All three versions feature a sturdy aluminum frame, though they carry only an IP52 rating for some resistance against dust and are merely water-repellent. You could excuse it for being less water-resistant than other flagship phones because it folds in half, except Samsung figured out how to make its Flip and Fold fully resistant to immersion in water with an IP68 rating. That’s a bit of a concern on a $999 phone, flip or no flip.
The hinge on the Razr Plus doesn’t quite hold the screen rigid at every degree, either. It sits up fine bent at 90 degrees in “laptop” mode, but there’s a little mushiness as you get close to 180 degrees, and it will sort of flop into the fully open position. I don’t find this concerning, but it’s a notable difference between the Flip 4, which will hold steady at any position.
The Razr Plus includes an aluminum frame but just an IP52 rating.
The phone sits steady in the laptop position for hands-free viewing.
2023 Motorola Razr
The standard 2023 Motorola Razr (Razr 40 internationally) features the same overall size and shape, but with a much smaller cover screen, it’s an entirely different kind of animal. Its outer screen is a 1.5-inch 60Hz OLED that’s designed for quick info like calendar alerts, texts, and checking the weather. Motorola’s pitching it as an alternative for people who want to spend less time looking at their phones, which… sure. Don’t we all? That’s admirable, but I don’t know. It just doesn’t look as much fun.
In any case, it comes with a slightly less powerful Snapdragon 7 Gen 1 chipset, a bit bigger 4,200mAh battery (owing to the smaller screen real estate), and a 64-megapixel f/1.7 main camera with OIS. It has a similar 6.9-inch inner screen with a lower 144Hz maximum refresh rate. Wireless charging and an IP52 rating are here, too, and all three versions of the regular Razr come with the vegan leather treatment. Color options include vanilla cream, summer lilac, and sage green. Both the standard Razr and the Plus are promised three years of OS upgrades and four years of security support, which is a little better than Motorola has done in the past but still falls short of Samsung’s promised four OS upgrades and five years of security support.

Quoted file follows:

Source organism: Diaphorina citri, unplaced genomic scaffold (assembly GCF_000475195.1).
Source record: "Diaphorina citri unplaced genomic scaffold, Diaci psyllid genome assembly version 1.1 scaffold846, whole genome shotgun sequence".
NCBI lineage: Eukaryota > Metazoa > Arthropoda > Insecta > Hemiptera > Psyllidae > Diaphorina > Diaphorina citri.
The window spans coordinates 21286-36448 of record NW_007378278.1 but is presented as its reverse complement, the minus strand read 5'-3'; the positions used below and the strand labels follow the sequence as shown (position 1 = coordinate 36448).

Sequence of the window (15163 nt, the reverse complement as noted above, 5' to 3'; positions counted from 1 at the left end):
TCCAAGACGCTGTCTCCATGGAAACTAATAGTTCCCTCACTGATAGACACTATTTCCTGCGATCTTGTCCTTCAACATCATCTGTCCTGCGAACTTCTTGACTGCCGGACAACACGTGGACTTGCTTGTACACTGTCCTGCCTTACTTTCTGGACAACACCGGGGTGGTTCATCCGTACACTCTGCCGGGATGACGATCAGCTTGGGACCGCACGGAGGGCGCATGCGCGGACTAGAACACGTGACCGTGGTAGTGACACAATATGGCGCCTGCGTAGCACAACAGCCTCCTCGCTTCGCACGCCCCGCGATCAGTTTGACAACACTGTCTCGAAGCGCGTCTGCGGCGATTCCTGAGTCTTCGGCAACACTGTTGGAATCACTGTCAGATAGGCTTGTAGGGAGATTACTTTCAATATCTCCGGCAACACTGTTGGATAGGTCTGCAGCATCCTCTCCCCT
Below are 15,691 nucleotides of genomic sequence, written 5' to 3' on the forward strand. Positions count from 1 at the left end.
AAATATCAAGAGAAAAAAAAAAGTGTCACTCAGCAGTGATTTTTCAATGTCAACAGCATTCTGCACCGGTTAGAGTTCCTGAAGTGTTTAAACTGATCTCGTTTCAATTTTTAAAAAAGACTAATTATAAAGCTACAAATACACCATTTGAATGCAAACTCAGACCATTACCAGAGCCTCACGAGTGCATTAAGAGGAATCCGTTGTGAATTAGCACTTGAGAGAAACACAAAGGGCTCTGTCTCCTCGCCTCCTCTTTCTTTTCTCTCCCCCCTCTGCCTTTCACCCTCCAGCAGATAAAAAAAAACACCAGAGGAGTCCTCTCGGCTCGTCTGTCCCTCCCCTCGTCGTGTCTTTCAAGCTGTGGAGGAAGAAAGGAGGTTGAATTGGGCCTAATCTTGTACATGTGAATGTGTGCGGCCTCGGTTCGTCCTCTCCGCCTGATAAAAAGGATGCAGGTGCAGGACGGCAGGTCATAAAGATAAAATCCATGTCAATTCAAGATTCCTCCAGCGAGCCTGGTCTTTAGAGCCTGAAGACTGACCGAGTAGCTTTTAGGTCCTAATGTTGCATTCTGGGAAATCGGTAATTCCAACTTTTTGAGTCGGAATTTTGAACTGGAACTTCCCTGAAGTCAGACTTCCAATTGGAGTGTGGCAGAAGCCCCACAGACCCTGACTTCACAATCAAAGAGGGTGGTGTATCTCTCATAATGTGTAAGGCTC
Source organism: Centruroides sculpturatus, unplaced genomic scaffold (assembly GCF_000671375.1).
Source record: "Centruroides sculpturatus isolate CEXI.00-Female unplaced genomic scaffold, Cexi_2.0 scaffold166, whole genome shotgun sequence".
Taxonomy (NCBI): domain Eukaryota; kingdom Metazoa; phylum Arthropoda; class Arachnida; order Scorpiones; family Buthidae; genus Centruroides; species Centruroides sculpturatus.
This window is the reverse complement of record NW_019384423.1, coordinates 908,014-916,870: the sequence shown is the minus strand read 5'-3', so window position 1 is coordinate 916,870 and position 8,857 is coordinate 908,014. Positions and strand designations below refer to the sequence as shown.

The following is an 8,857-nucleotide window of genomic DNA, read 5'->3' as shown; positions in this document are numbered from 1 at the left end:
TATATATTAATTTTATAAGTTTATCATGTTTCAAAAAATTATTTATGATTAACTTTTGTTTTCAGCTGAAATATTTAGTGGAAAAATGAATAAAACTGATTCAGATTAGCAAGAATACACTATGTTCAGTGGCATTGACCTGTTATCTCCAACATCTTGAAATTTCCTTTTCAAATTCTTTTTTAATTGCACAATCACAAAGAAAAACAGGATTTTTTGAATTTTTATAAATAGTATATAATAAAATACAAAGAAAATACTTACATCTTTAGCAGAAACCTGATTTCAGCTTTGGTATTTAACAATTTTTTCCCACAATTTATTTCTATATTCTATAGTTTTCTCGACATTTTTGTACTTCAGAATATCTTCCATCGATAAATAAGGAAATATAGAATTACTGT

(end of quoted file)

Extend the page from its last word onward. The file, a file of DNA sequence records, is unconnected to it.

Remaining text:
Motorola isn’t giving a price or exact release date for the standard Razr just yet — only that there will be a “meaningful difference” in MSRP compared to the Razr Plus and that it will be available in the coming months. The Razr Plus will go on presale on June 16th, and when it goes on sale a week later, you’ll only find the viva magenta version for sale direct from Motorola and at — you guessed it — T-Mobile.
In the meantime, I’m kind of excited about the Razr Plus. Motorola seems to think it’s going to capture the imaginations of fashionable trendsetters and millennials who are nostalgic for their old flip phones. Personally, I think it’s a device for a certain type of mobile tech nerd who’s been intrigued by the Galaxy Z Flip but wished it could do more.
And it certainly can do a lot. I’m excited to see what it feels like to live with that big cover screen and all of its capabilities in my day to day. There’s a risk it will all feel too fiddly for practical use, and I’m curious to see how Motorola’s UI responds to the potential for rough edges. In the brief time I used it and tried my hand at typing out an email, I discovered that my thumb kept missing the tiny space key. Is that something you adapt to, or is it forever frustrating? There’s just one way to find out.
Photography by Allison Johnson / The Verge